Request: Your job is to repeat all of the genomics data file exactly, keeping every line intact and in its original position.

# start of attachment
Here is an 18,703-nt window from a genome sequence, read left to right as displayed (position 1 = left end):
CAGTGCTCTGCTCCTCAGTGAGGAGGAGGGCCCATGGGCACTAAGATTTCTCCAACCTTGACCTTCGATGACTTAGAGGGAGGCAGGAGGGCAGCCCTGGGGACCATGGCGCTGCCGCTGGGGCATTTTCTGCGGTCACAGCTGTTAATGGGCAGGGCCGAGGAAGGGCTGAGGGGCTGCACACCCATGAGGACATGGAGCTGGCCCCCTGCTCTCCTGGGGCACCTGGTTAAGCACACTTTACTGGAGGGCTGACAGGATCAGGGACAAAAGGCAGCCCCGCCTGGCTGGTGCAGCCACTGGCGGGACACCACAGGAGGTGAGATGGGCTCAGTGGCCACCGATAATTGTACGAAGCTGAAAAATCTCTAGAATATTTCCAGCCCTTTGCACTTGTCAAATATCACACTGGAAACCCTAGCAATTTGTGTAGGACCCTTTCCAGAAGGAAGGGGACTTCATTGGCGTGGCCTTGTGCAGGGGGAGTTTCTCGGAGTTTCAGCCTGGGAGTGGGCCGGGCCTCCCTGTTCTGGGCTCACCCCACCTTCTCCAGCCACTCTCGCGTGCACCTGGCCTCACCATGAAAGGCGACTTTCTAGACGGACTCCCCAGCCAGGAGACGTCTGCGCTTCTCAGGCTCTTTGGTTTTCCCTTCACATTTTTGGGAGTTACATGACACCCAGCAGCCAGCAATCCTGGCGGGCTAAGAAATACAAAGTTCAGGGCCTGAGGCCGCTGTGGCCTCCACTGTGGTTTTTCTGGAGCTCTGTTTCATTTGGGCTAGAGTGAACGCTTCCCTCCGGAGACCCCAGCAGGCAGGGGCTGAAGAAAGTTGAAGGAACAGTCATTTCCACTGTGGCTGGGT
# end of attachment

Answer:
Here is an 18,703-nt window from a genome sequence, read left to right as displayed (position 1 = left end):
CAGTGCTCTGCTCCTCAGTGAGGAGGAGGGCCCATGGGCACTAAGATTTCTCCAACCTTGACCTTCGATGACTTAGAGGGAGGCAGGAGGGCAGCCCTGGGGACCATGGCGCTGCCGCTGGGGCATTTTCTGCGGTCACAGCTGTTAATGGGCAGGGCCGAGGAAGGGCTGAGGGGCTGCACACCCATGAGGACATGGAGCTGGCCCCCTGCTCTCCTGGGGCACCTGGTTAAGCACACTTTACTGGAGGGCTGACAGGATCAGGGACAAAAGGCAGCCCCGCCTGGCTGGTGCAGCCACTGGCGGGACACCACAGGAGGTGAGATGGGCTCAGTGGCCACCGATAATTGTACGAAGCTGAAAAATCTCTAGAATATTTCCAGCCCTTTGCACTTGTCAAATATCACACTGGAAACCCTAGCAATTTGTGTAGGACCCTTTCCAGAAGGAAGGGGACTTCATTGGCGTGGCCTTGTGCAGGGGGAGTTTCTCGGAGTTTCAGCCTGGGAGTGGGCCGGGCCTCCCTGTTCTGGGCTCACCCCACCTTCTCCAGCCACTCTCGCGTGCACCTGGCCTCACCATGAAAGGCGACTTTCTAGACGGACTCCCCAGCCAGGAGACGTCTGCGCTTCTCAGGCTCTTTGGTTTTCCCTTCACATTTTTGGGAGTTACATGACACCCAGCAGCCAGCAATCCTGGCGGGCTAAGAAATACAAAGTTCAGGGCCTGAGGCCGCTGTGGCCTCCACTGTGGTTTTTCTGGAGCTCTGTTTCATTTGGGCTAGAGTGAACGCTTCCCTCCGGAGACCCCAGCAGGCAGGGGCTGAAGAAAGTTGAAGGAACAGTCATTTCCACTGTGGCTGGGT